COVID-19 Service Updates and Coronavirus FAQ
Due to the nature of our in-home care model we interact directly with a low number of people on a daily basis, so we will continue business as usual, with a few exceptions:
- Dr. Martin and his assistant will be wearing masks, and request you do the same.
- Depending on the procedure, we ask that as few family members as possible participate in the examination of your pet, for everyone’s safety.
- We will do our best to physically distance and would appreciate seeing your pet in the yard, or if weather conditions prohibit, in the largest open space in your house.
- We always practise good hand hygiene to prevent the spread of any illness between our patients, but we’ll be doubling down on this, as well as the frequency with which we disinfect our equipment.
- No offence, but we’ll be passing on handshaking for a while. Please accept an elbow bump as our alternative.
- Dr. Martin and his assistant know the symptoms of COVID-19 infection and may have to reschedule your appointment to stay home and follow the recommendations of The Simcoe Muskoka District Health Unit if they become ill. As our valued clients, we know you will understand and appreciate this.
Where Can I Find Out More About COVID-19?
Things are changing pretty quickly, and there can be a lot of misinformation and unnecessary fear online. Please make sure you’re getting your information from credible sources like the following:
If you have any questions or concerns, wash your hands, then call (705-999-9469) or email us. Then wash your hands again just to be safe.
There is a lot of uncertainty surrounding what is to come, so we wanted to take this opportunity to answer a few questions you might have about how this could affect the health of your pets, and how that relates to your health and that of your family and friends.
Can Pets Get Infected by the SARS-CoV-2 (COVID-19) Virus?
Both dogs and cats have their own respective coronaviruses that can affect them, but these are not transmissible to humans, and they are not the current COVID-19 virus causing widespread disruption in our society.
The WHO also advises that there is currently no evidence that COVID-19 can infect cats.
- There are now 2 dogs in Hong Kong who have tested positive for COVID-19 viral material, and both of them are thought to have acquired the virus from their owners who tested positive themselves.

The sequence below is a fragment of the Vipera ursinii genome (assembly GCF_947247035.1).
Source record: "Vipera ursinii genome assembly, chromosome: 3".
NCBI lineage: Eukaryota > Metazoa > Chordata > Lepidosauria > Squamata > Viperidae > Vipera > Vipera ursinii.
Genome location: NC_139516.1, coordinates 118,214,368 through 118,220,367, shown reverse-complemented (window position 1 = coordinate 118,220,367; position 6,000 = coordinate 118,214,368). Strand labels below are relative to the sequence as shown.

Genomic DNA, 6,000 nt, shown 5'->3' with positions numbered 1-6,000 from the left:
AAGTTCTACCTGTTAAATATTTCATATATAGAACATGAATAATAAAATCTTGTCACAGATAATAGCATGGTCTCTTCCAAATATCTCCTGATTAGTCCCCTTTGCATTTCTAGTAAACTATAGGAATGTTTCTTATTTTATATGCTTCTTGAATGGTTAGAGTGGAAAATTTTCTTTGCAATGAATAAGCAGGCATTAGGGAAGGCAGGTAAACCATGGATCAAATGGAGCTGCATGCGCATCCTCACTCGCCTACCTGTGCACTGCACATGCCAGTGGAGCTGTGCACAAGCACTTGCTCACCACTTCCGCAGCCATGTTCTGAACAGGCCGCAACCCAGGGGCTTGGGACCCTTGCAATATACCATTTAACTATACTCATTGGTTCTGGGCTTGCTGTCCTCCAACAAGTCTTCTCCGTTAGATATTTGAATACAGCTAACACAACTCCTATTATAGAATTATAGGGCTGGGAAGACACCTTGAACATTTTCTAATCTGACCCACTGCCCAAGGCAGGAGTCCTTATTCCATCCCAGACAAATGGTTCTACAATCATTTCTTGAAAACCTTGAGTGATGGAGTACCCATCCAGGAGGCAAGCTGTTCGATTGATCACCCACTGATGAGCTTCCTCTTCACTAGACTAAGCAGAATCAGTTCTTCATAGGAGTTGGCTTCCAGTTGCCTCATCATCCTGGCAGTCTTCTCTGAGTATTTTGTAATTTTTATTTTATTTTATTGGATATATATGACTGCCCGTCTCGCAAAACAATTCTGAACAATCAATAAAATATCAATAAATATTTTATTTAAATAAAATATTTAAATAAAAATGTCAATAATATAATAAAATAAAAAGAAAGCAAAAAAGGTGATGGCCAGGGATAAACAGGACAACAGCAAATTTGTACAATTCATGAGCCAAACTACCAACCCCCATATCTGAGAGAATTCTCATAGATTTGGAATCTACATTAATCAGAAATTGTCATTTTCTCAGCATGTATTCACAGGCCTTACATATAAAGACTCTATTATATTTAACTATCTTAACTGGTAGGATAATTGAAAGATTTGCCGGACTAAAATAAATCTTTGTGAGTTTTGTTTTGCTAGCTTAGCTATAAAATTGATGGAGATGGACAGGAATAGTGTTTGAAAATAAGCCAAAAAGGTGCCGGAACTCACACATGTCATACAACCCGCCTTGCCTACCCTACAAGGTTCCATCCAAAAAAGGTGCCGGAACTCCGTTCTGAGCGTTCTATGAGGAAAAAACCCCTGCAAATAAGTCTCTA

- There is still no evidence that either of these pets became sick due to having the virus, or that they are able to spread it to humans. Please see these statements from the Canadian Food Inspection Agency (CFIA) and the World Organisation for Animal Health (OIE) for more details.
- That being said, the absence of evidence isn't the same as evidence of absence. There is still a lot we don't know about the role pets (and livestock) may or may not play in the transmission of COVID-19, either through getting infected themselves or through acting as fomites. At current, it seems the risk of pets transmitting the COVID-19 virus is very, very low, but please check out this post from Dr. Scott Weese at the Ontario Veterinary College for a more nuanced overview.
- It's also worth mentioning here that the first dog who tested positive for the COVID-19 has died, although its death is thought to be unrelated to the virus. The dog was a 17-year-old pomeranian with multiple pre-existing health concerns, and successfully cleared a 14-day quarantine prior to passing away 2 days later. As part of clearing quarantine the dog tested negative for the virus prior to its death, but the owner declined to conduct an autopsy so there was no precise determination on cause of death.
- Out of an abundance of caution, the Centers for Disease Control (CDC) and other animal health authorities are recommending you should restrict contact with your pets, as you would with any family member, only if you are confirmed to have COVID-19, and especially during the time you have active symptoms.
If I Am Diagnosed with COVID-19 How Do I Protect My Pets?
While there is no evidence that you could transmit COVID-19 to your cat, and transmission to your dog is highly unlikely, the Centers for Disease Control (CDC) is recommending caution. They suggest you should restrict contact with your pets, as you would with any family member, only if you are confirmed to have COVID-19, and especially during the time you have active symptoms.
If you must care for your pets while you are sick, they recommend washing your hands before and after contact with them and wearing a face mask.